Samsung Investing in Automotive Technology

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【Summary】Samsung is betting on automotive tech.

Original Timothy Healey    Dec 06, 2016 6:25 PM PT
Samsung Investing in Automotive Technology

Samsung has placed an $8 billion bet on automotive technology.

The electronics company acquired Harman International Industries last month, with the intent of being a go-to supplier for all sorts of in-car electronics, from audio systems to connected-car and infotainment systems.

Immediately, this makes Samsung a top-tier automotive supplier, and it will allow the company to feed into Harman's existing relationships with BMW, General Motors and Volkswagen. Harman was already generating 65 percent of its sales from the automotive sector.

Samsung now has the chance to pair its technologies -- notably its microprocessor and software tech – with Harman's infotainment systems and other vehicle systems. That could increase connectivity in cars – which there is already plenty of.

"This is not about cost synergies," Young Sohn, Samsung's president and chief strategy officer, said. "It's about taking advantage of what Harman has built. The car will be transformed by connected technology."

Samsung is said to see the automotive industry as one that has yet to be fully remade by software and other online tech – despite the fact that cars have been chock full of software, connectivity tech and other tech advances for years now.

Most major tech companies are trying to get more involved in the automotive space. Microsoft already has been involved, partnering on connectivity software, and Google's research and development into self-driving cars has been no secret. Apple may or may not be working on "Apple Car" (if they aren't working on a car, then they're likely working on tech for cars), Panasonic has also recently acquired a major automotive supplier, and ride-sharing company Uber is working on autonomous-driving tech.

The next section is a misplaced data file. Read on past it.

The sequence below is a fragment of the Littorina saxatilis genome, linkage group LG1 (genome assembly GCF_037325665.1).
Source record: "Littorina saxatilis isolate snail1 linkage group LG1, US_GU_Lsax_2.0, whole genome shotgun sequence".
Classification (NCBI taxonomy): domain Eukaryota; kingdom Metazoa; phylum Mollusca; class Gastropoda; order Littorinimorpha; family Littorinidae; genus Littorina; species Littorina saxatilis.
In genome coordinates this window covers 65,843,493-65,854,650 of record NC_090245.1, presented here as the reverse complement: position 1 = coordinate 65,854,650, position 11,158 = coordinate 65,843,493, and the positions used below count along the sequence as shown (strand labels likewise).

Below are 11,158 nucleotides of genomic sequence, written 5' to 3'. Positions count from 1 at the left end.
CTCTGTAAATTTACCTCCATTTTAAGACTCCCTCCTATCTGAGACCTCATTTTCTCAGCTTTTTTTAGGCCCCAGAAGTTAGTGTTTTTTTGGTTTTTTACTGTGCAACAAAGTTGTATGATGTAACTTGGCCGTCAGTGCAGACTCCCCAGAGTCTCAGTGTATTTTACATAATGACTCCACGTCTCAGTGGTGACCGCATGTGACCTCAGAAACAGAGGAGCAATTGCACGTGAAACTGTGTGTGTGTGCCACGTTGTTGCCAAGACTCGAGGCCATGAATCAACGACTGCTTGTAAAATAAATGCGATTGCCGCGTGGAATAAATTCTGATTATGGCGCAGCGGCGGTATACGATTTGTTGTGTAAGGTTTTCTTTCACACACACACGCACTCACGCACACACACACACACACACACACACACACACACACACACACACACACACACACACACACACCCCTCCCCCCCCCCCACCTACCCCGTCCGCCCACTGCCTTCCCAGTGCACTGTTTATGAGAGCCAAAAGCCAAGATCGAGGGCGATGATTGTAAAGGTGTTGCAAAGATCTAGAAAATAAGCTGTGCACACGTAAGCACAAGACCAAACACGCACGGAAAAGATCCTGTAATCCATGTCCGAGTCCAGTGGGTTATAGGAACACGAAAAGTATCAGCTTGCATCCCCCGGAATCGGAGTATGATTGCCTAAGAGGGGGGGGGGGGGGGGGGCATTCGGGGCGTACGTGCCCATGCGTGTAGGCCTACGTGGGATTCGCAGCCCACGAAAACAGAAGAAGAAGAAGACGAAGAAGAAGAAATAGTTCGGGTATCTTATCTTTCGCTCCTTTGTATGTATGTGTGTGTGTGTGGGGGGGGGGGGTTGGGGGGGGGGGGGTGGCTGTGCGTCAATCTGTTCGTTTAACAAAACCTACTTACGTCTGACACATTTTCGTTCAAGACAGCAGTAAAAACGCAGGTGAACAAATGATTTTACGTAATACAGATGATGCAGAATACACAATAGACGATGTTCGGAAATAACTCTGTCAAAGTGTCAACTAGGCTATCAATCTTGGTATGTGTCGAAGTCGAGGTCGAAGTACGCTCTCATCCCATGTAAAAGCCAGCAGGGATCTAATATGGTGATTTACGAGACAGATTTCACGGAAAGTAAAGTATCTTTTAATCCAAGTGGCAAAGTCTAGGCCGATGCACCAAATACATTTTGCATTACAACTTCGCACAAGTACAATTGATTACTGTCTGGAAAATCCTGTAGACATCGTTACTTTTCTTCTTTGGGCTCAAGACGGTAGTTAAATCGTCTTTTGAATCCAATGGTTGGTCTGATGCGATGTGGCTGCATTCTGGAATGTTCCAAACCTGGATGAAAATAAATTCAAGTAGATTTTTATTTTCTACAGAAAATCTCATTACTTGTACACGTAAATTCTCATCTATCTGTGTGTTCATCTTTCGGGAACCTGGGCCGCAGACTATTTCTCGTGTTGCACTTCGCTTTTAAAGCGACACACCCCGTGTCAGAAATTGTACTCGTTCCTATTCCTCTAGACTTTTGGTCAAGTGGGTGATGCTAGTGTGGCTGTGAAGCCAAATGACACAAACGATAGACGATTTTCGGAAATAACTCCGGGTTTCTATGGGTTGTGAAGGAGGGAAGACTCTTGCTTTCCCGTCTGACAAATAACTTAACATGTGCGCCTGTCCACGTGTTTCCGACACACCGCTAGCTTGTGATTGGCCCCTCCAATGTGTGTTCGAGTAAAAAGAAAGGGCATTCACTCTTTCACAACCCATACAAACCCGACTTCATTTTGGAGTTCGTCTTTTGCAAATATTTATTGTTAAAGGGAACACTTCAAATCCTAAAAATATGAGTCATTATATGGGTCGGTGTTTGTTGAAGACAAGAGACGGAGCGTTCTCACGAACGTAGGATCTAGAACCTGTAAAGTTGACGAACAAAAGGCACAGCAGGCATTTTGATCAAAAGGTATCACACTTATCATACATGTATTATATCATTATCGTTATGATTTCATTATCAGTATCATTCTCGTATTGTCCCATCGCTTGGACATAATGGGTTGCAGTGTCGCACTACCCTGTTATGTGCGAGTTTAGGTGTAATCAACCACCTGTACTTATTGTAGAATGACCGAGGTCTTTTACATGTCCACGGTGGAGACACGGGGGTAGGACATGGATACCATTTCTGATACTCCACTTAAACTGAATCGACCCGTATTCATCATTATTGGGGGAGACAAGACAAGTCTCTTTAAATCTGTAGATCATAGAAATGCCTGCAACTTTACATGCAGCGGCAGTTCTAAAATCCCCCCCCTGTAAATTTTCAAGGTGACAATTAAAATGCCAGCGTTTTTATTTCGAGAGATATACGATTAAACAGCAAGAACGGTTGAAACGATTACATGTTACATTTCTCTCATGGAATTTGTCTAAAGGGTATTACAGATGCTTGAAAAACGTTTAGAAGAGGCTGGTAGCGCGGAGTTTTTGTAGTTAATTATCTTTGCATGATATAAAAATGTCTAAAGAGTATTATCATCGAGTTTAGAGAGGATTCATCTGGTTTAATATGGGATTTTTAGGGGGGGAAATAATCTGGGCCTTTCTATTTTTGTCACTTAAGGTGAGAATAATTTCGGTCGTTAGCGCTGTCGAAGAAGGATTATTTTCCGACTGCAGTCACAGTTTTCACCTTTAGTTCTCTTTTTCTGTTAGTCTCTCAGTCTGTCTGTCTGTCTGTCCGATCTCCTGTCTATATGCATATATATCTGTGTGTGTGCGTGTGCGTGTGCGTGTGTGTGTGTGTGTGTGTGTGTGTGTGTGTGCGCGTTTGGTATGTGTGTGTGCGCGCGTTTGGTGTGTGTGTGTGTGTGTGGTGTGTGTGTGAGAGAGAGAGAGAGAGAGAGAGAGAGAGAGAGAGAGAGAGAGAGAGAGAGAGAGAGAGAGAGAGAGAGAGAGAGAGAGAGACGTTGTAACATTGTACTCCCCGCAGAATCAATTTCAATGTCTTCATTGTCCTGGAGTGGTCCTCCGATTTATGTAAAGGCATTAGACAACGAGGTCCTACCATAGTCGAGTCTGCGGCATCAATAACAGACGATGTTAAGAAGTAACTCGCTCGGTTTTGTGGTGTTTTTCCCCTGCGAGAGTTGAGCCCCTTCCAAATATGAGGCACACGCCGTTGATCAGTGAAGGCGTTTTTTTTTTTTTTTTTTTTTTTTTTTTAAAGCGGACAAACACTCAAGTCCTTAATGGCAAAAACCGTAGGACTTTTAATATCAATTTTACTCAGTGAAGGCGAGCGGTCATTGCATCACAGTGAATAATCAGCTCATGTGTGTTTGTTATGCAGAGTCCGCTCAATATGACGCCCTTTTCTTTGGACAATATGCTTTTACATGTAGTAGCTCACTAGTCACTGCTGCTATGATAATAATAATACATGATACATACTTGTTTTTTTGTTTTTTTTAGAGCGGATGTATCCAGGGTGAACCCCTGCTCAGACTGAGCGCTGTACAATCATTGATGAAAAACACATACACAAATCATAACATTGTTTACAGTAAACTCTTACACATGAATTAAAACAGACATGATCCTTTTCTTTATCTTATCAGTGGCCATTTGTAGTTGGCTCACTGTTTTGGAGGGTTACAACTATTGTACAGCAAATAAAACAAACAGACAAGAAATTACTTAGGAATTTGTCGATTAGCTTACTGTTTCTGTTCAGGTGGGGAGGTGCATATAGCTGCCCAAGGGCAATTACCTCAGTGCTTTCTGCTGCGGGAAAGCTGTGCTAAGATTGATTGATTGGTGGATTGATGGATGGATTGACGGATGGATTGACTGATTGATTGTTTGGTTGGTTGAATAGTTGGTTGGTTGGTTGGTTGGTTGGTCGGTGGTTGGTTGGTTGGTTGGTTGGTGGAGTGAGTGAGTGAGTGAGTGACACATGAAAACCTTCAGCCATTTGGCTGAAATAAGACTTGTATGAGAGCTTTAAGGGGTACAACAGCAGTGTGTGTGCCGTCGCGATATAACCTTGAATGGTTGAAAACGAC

Samsung itself has already invested in Chinese automaker BYD and was flirting with Fiat Chrysler Automobiles on buying a chunk of its parts division before talks broke down. The company's strategy appears to be based on getting involved in components, not design or manufacturing.

"Samsung will not get in the business of manufacturing cars," Sohn said.

The move has a high potential reward – consulting firm McKinsey estimates that revenue streams from in-car connectivity and data streams could lead to a $200 billion market by 2020.

That explains why Samsung and other electronic giants are looking for a foothold in the automotive market – in-car connectivity and data is almost certainly likely to continue growing. Meanwhile, the smartphone market is undergoing a downturn, and some of Samsung's Galaxy phones are struggling with a major safety recall.

Samsung's long-term strategy appears to be a hedging of the bets, then – no matter what happens to the smartphone market, Samsung is poised to take advantage of growth in certain parts of the automotive sphere.

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